In an ongoing battle, fueled by activist groups, EPA has reached an agreement with the Iowa Department of Natural Resources (IDNR) to make changes to Iowa’s Clean Water Act (CWA) permit and compliance program for concentrated animal feeding operations (CAFOs).  

EPA, Iowa DNR reach CAFO agreementThe issue stems from a 2007 petition filed by several activist groups for EPA to withdraw Iowa’s National Pollutant Discharge Elimination System (NPDES) program authorization from IDNR. The groups that filed the petition include the Iowa Citizens for Community Improvement, Sierra Club and the Environmental Integrity Project. Federal regulations allow interested parties to file these petitions when they are concerned that a state is not meeting the minimum NPDES program requirements.

At the national level, two of those same groups, Iowa Citizens for Community Improvement and the Environmental Integrity Project, along with other environmental and animal-rights groups, recently filed a suit against EPA over the agency’s withdrawal of a proposed new rule governing reporting requirements for CAFOs.

EPA investigated the Iowa issue and on July 12, 2012, released a report outlining its initial findings, which identified several issues in IDNR’s program that the state agency would need to correct. This week the agency finalized its agreements with IDNR, requiring significant changes but falling short of withdrawing the state’s NPDES authorization.

According to the EPA’s Region 7 office in The IDNR has committed to:

  • Change several provisions of Iowa’s CAFO rules so that Iowa state law is consistent with the federal CWA.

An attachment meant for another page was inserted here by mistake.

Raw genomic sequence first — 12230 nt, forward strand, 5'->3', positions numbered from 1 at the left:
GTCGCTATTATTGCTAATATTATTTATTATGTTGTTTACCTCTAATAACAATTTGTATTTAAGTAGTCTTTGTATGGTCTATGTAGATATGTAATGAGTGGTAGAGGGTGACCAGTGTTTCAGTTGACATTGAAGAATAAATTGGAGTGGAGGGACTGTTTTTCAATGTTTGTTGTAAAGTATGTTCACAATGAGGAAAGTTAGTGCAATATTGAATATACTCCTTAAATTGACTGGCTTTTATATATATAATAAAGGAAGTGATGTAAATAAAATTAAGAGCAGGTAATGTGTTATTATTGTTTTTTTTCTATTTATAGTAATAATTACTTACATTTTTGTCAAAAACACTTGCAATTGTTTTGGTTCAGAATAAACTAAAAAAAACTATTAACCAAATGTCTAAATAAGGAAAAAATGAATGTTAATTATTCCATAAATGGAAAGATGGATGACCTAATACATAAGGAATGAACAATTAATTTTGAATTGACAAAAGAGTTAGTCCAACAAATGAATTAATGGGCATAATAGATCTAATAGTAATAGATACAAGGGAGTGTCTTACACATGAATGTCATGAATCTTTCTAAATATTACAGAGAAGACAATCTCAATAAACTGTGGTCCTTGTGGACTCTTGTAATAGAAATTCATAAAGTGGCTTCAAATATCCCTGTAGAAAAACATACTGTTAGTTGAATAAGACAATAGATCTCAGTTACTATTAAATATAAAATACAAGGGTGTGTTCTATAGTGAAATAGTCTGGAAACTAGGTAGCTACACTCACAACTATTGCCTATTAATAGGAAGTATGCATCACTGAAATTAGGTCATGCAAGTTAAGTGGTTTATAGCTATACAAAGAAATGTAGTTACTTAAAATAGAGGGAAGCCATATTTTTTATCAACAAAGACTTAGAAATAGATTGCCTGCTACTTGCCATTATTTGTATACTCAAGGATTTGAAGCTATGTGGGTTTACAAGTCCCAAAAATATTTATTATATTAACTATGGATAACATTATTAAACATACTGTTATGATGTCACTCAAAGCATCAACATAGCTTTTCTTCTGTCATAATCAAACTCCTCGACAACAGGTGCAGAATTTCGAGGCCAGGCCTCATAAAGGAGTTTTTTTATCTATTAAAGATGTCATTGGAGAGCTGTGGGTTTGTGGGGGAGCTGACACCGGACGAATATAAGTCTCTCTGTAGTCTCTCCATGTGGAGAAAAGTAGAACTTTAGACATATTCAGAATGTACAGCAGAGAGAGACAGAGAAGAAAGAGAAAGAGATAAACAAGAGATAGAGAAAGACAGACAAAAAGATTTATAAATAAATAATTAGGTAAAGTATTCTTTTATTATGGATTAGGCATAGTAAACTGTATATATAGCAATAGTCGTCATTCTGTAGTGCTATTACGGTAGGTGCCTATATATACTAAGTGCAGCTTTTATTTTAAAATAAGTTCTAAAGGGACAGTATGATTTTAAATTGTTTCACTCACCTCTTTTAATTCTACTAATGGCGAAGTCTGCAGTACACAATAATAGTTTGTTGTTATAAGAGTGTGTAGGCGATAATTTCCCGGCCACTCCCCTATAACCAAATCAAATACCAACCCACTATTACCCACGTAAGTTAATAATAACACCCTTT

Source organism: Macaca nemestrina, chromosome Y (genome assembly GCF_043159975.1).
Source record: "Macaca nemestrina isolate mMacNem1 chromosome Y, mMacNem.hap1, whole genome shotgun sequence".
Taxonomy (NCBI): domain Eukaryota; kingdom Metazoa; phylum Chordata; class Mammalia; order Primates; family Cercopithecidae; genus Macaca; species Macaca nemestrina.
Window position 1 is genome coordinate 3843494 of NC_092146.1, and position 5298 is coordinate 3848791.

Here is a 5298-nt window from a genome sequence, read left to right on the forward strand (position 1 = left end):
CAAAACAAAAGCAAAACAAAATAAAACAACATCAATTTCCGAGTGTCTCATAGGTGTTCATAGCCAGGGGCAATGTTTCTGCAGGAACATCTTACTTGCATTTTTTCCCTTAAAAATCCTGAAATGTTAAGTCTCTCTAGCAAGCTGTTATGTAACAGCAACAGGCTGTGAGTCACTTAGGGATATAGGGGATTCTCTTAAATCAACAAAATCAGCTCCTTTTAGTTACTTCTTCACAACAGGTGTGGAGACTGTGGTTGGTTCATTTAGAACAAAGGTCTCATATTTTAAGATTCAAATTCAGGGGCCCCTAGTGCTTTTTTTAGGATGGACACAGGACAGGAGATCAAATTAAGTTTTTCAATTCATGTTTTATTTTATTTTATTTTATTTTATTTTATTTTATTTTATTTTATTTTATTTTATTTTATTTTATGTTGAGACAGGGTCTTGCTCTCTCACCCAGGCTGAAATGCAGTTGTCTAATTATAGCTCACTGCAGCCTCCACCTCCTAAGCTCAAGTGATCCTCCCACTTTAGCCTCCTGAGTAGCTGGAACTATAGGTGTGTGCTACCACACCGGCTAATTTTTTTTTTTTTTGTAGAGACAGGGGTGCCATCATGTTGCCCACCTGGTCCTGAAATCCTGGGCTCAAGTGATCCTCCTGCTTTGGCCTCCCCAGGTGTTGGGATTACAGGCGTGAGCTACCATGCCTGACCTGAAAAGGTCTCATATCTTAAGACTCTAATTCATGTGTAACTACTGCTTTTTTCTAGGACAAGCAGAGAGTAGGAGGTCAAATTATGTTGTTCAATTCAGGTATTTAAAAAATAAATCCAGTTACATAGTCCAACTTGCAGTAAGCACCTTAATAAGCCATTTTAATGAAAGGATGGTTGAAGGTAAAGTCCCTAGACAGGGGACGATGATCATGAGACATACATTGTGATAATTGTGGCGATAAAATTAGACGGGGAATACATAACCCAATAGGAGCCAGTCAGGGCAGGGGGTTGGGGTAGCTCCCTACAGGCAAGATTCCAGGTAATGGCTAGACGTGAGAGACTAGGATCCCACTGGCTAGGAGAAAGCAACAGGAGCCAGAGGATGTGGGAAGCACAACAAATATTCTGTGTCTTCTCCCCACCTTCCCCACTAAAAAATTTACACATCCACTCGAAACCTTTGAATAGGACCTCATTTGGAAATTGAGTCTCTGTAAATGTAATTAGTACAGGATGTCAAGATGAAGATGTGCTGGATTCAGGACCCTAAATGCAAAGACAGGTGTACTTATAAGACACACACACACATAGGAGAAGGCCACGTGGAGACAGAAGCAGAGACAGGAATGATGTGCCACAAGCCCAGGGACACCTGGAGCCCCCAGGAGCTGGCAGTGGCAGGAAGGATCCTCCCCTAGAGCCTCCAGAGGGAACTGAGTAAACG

• Conduct a comprehensive survey of all large CAFOs and medium animal feeding operations that currently don’t have CWA wastewater discharge permits and identify those that discharge to a water of the U.S. and have failed to comply with the permit application or other Iowa requirements. Size thresholds for each species define large and medium operations.  For example, operations with more than 1,000 head of cattle are defined as large and 300 to 999 are defined as medium.
  • Review all relevant available information to evaluate site specific factors that may signal the likelihood of a wastewater discharge to local waterways.  This desktop assessment will document baseline conditions at a facility and determine whether an on-site inspection will be conducted.
  • Conduct on-site inspections following agreed upon inspection procedures for all large CAFOs.  For medium operations, on-site inspections will be conducted when certain site specific circumstances exist or the desktop assessment determines that an on-site inspection is needed.
  • Inspect all permitted NPDES CAFOs within five years following an agreed upon inspection procedure.
  • Issue timely wastewater discharge permits to all CAFOs determined to discharge to local waterways.
  • Take timely and appropriate enforcement actions when needed, including assessing penalties that ensure violators do not gain competitive advantage from non-compliance.

A copy of the final work plan agreement can be found on the EPA Region 7 website.